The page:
Now that most brokerages allow customers to buy fractional shares, the price of a stock doesn't matter as much as it used to. After all, it doesn't tell you what the business is worth. It's just a function of how many shares exist. You can cut a pizza into eight or 16 slices, and it's still the same pizza. 

That said, some investors either can't buy portions of shares or have a preference for companies with stock prices below a certain threshold. And some investors won't buy shares unless they pay a dividend. For that reason, I came up with three great stocks that meet both criteria: eXp World Holdings (NASDAQ:EXPI), Buckle (NYSE:BKE), and Gentex (NASDAQ:GNTX). Here's why I chose them.

A real estate broker and a couple stand in front of an "Open House". sign.

Image source: Getty Images.

1. eXp World Holdings

eXp World Holdings is a brand new dividend payer. The company announced its first distribution when it reported earnings early last month.

It's a meager payout -- $0.04 per share -- but it could grow much larger over time. Besides, the real story for the digital real estate brokerage company is growth. And a lot of it.

By creating a remote, broker-focused agency through its cloud-based platform -- and its innovative equity and revenue-sharing program for agents -- eXp has created a desirable place to work for real estate professionals. The growth in its most recent quarter underlines just how compelling the offering is proving to be.

Metric Q2 2021 YoY Growth
Agents and brokers 58,263 87%
Transaction sides closed 115,431 115%
Transaction volume $40.1 billion 210%

Data source: eXp Worldwide Holdings; YoY = year over year.

The pace of growth isn't likely to ebb anytime soon. In the last year, management expanded operations into select countries on every continent (except Antarctica), as well as the Middle East. It also completed its coverage of North America by adding Mexico to the U.S. and Canada. 

An important growth engine for the company is its multilevel-marketing style incentives. Not only does it give 80% of commissions to the broker, it also takes a portion of its 20% and gives it back to the agent who recruited that broker to the company.

It's hard to see traditional brokerages competing with eXp Worldwide's model. That's especially true in a world that has largely accepted remote work as a standard.

2. Buckle

It's not often I recommend a stock that is barely up 9% in the past 10 years. Buckle only produces about the same revenue as it did in 2012, but it takes a different approach to generating returns.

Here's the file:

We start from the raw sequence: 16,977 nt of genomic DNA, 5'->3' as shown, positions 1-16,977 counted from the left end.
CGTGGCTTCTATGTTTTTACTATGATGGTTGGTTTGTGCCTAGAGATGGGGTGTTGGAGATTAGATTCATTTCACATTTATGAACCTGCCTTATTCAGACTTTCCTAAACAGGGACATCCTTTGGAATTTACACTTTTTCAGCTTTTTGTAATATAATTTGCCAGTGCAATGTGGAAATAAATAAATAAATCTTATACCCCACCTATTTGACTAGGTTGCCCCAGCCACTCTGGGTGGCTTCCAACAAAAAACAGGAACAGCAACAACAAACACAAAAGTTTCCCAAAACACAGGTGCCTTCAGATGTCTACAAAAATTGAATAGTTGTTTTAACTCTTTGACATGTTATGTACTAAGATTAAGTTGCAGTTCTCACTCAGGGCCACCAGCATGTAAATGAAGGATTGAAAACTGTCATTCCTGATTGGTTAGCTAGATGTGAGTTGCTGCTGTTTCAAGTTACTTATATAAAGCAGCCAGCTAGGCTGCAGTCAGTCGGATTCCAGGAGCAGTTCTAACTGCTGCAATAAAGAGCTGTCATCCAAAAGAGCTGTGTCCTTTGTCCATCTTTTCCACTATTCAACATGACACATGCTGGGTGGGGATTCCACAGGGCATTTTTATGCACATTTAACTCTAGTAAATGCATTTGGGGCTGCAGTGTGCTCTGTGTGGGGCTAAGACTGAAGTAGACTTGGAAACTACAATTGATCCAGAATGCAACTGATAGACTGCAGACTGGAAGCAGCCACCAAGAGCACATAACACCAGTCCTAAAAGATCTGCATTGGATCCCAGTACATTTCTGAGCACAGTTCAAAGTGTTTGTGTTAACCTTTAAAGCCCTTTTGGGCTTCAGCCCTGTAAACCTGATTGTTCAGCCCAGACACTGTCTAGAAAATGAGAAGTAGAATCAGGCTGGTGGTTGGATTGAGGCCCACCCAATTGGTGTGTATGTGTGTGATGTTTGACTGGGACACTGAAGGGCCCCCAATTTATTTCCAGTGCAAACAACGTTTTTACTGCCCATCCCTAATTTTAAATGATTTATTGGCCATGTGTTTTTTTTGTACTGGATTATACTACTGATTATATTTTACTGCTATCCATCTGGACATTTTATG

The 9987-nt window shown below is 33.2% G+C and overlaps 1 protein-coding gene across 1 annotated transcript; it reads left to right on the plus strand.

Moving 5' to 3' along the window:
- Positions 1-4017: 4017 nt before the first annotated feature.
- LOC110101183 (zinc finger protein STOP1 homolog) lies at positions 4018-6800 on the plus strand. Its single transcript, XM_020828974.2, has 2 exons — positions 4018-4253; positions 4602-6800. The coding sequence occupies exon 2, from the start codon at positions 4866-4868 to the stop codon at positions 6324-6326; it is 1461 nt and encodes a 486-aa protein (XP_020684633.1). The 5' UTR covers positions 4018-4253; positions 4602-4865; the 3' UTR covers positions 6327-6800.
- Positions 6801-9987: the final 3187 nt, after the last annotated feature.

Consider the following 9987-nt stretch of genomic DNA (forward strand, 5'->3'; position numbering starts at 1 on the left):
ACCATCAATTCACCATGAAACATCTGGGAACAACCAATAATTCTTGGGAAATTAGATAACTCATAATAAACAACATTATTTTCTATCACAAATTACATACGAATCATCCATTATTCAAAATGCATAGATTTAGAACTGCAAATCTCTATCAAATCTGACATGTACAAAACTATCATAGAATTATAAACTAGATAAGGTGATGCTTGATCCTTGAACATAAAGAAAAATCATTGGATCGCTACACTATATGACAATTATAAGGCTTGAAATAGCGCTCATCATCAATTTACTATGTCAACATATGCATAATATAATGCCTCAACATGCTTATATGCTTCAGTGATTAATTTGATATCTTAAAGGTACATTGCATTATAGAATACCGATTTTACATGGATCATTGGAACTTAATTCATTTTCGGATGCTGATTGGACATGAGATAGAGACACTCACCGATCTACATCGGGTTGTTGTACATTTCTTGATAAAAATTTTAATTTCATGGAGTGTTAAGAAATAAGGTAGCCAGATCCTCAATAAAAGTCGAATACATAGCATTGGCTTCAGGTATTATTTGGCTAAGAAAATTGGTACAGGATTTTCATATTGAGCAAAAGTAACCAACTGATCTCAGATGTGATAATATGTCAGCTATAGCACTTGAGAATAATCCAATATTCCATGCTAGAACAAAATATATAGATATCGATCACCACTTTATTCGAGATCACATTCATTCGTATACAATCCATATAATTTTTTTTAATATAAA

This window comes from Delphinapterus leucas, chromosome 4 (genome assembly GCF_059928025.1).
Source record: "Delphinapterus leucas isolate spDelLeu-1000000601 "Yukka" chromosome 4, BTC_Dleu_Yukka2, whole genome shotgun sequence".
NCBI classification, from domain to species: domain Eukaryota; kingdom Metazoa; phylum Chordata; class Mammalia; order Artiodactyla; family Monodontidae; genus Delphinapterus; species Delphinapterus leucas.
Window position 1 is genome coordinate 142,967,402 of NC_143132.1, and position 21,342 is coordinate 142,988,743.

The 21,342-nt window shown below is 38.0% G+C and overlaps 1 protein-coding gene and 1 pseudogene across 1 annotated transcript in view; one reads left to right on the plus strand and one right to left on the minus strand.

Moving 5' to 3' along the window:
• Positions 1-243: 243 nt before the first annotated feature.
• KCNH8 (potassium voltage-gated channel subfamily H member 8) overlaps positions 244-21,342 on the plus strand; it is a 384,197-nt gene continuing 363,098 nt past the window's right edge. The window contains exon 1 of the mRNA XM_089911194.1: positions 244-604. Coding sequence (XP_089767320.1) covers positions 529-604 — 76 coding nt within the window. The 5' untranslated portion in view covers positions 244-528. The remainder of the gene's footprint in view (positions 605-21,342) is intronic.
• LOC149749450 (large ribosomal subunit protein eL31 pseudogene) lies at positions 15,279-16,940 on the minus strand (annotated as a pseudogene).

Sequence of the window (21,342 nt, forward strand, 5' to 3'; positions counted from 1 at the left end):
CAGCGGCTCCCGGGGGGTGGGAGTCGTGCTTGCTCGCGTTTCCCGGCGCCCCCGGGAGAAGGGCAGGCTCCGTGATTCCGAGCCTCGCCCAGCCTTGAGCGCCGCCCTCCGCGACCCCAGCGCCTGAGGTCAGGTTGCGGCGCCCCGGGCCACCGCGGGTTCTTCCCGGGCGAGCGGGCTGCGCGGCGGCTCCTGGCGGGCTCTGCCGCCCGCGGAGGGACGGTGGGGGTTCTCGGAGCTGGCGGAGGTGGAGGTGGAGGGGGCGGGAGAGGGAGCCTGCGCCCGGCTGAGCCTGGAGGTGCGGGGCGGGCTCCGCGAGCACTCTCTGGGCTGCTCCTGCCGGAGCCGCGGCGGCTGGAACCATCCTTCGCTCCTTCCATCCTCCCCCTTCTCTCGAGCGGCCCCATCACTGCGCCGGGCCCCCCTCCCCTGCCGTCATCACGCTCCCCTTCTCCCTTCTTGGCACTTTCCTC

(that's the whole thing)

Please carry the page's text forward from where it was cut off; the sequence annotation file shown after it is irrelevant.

One thing sets the company apart -- its yield. Buckle's quarterly dividend of $0.33 is impressive for a $40 stock. But the real attraction is an annual special dividend. That really juices returns.

Since the fall of 2011, the company has paid out a whopping $27.43 per share in total dividends. That means if you bought back then -- when the company was about $28 per share -- you've made a nearly 100% return in dividends alone. In the past year, Buckle has paid out more than $5 per share for an eye-popping yield of 12.6%.

Its stock is also trading near a multiyear low price-to-earnings (PE) ratio. For investors seeking dividend stocks under $50, Buckle delivers. 

BKE PE Ratio Chart

BKE PE Ratio data by YCharts.

3. Gentex Corporation

Gentex is another reliable dividend payer with a share price that doesn't give you sticker shock. The company manufactures mirrors that automatically dim to prevent glare from headlights. Management claims it has dominant market share, and that's no joke. 

In 2015, Forbes estimated the company's market share at 91%. More recently, Morningstar put the number at 94%. It's got a stranglehold on the niche auto-parts segment.

The stock has been on a steady climb for the past decade, rising 143%, and it's not the only source of return. Its dividend has doubled since 2011, rising for 11 consecutive years. The stock currently sports a healthy 1.6% yield. 

GNTX Chart

GNTX data by YCharts.

Although cars represent almost all of the company's current revenue, there's potential for its technology in other applications. For instance, Gentex has agreements for windows in multiple Boeing and Airbus airplanes. It's also making strategic acquisitions and working with various carmakers on connectivity and sensing technologies, as well as its in-house vision system.

In short, the company is slowly expanding into tangential products from its standard dimming mirrors. It's a recipe that should lead to stability in the stock price and dividend over the long term. And shares won't cost you an arm and a leg; they currently trade for about $31.

This article represents the opinion of the writer, who may disagree with the “official” recommendation position of a Motley Fool premium advisory service. We’re motley! Questioning an investing thesis -- even one of our own -- helps us all think critically about investing and make decisions that help us become smarter, happier, and richer.